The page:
Rainy Sunday is possibly the simplest production on the EP, consisting of drums, bass, guitar and a vocal and the aim was to produce a raw song here that was right there in the speakers with each instrument making itself heard on a similar level with little reverb. Baby Blue again is very simple with some additional guitars provided by Sarah on her Eastwood/Orange combination. Moonlight Watcher again had additional acoustic guitars parts to fill plus an undercurrent synth part throughout. To Want also has two acoustic guitar parts plus this time the Eastwood was paired with a Vox AC30 to double up on the Hofner. The vocals appear at the start of this song so we decided to add an intro in the form of a FM radio tuning effect and a guitar sounding like it’s coming out of the speaker of a transistor radio. Tomorrow is more straight ahead with distorted guitars provided by a double helping of Hofner/Orange and a serving of Eastwood/Vox once again. Sarah’s vocals are effected on this song with some multi echo and lots of feedback at the end, with the aim of recreating an almost chant like repeat of the end vocalisations.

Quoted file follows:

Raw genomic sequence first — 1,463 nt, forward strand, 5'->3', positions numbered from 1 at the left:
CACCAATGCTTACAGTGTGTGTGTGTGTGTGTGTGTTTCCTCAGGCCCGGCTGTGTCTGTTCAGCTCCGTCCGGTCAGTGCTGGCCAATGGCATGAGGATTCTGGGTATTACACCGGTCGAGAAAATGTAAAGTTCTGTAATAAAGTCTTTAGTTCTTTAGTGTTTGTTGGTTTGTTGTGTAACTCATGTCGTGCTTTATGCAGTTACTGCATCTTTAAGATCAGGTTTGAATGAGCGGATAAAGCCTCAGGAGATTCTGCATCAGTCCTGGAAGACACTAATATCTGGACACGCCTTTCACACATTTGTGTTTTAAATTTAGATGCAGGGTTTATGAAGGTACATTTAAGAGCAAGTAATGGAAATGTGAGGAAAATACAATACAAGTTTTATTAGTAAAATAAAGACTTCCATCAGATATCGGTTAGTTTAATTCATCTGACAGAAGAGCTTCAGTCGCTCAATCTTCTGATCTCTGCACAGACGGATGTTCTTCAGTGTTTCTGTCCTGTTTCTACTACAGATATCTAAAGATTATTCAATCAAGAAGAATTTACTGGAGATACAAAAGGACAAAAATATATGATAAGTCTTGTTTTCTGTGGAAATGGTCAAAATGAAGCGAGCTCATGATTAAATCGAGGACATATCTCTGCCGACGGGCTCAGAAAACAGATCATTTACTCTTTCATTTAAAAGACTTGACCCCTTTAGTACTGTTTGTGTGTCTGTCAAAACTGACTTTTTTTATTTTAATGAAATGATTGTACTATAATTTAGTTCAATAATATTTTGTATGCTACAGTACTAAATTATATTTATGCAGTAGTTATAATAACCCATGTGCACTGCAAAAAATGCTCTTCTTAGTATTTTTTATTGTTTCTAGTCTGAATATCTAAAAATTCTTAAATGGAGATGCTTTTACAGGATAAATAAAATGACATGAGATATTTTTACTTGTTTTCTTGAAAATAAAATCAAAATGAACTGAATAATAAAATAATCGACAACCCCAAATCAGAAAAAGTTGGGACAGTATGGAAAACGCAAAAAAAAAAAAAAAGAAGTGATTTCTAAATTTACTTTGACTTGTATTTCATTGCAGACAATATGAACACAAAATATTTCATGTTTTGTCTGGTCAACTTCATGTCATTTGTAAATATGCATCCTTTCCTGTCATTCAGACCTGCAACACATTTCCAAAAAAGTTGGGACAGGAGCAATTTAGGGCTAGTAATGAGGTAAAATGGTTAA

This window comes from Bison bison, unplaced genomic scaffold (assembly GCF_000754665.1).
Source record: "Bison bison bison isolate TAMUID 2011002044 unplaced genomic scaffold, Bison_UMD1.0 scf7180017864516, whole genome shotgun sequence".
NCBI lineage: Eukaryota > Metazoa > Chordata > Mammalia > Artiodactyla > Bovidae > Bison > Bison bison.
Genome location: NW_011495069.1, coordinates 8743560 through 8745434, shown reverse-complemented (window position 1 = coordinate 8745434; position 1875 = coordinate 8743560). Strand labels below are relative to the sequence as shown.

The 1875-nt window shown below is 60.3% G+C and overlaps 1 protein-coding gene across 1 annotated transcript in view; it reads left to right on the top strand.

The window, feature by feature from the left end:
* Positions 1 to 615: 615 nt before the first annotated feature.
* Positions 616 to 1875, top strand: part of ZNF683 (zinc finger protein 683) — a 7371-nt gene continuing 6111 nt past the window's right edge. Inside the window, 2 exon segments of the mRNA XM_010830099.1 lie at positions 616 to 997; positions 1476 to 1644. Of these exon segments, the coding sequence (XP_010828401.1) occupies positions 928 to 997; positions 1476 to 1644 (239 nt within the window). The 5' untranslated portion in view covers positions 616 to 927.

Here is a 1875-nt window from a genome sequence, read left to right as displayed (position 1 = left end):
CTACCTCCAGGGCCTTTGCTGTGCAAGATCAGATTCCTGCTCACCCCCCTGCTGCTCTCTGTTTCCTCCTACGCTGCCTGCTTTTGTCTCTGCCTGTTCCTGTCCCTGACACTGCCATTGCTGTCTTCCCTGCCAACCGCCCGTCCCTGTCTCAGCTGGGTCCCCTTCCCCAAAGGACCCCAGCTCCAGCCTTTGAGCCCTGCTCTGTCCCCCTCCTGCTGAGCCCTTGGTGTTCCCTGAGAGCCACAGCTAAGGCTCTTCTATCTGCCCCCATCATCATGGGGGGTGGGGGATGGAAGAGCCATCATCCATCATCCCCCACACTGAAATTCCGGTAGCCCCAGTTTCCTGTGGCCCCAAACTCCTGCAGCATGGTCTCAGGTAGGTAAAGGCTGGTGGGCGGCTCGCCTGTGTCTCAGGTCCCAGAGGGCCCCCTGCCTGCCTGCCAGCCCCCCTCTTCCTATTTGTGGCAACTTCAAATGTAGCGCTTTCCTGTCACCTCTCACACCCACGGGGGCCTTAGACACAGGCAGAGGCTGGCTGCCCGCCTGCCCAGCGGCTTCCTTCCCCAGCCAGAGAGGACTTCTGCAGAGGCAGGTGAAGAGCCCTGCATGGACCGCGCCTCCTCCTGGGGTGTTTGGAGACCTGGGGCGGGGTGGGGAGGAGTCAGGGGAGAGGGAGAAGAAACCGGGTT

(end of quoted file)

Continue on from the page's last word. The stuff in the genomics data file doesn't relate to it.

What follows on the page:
For the final mix my aim was to achieve a good solid sound with lots of presence and detail from each instrument, especially Sarah’s vocals, whilst not falling into a ‘louder-the-better’ trap that plagues so many current chart releases. Hence the overall levels are more akin to something like the Pixies Doolittle album.

Artwork photography was supplied by Vince’s son, who took the cover photo whilst on a visit to the coast. I arranged it with text in a nice rounded typeface called Blippo.

CD case inlay artwork

A Short Walk On A Long Pier is now available to download from iTunes, Amazon, etc.

We’re currently in rehearsals and song writing but do have some gigs coming up and are looking for some radio airplay in the meantime.

NewQuay Times is on Facebook: https://www.facebook.com/newquaytimes

That’s all for now folks.

NewQuay adventures in music

February 7, 2012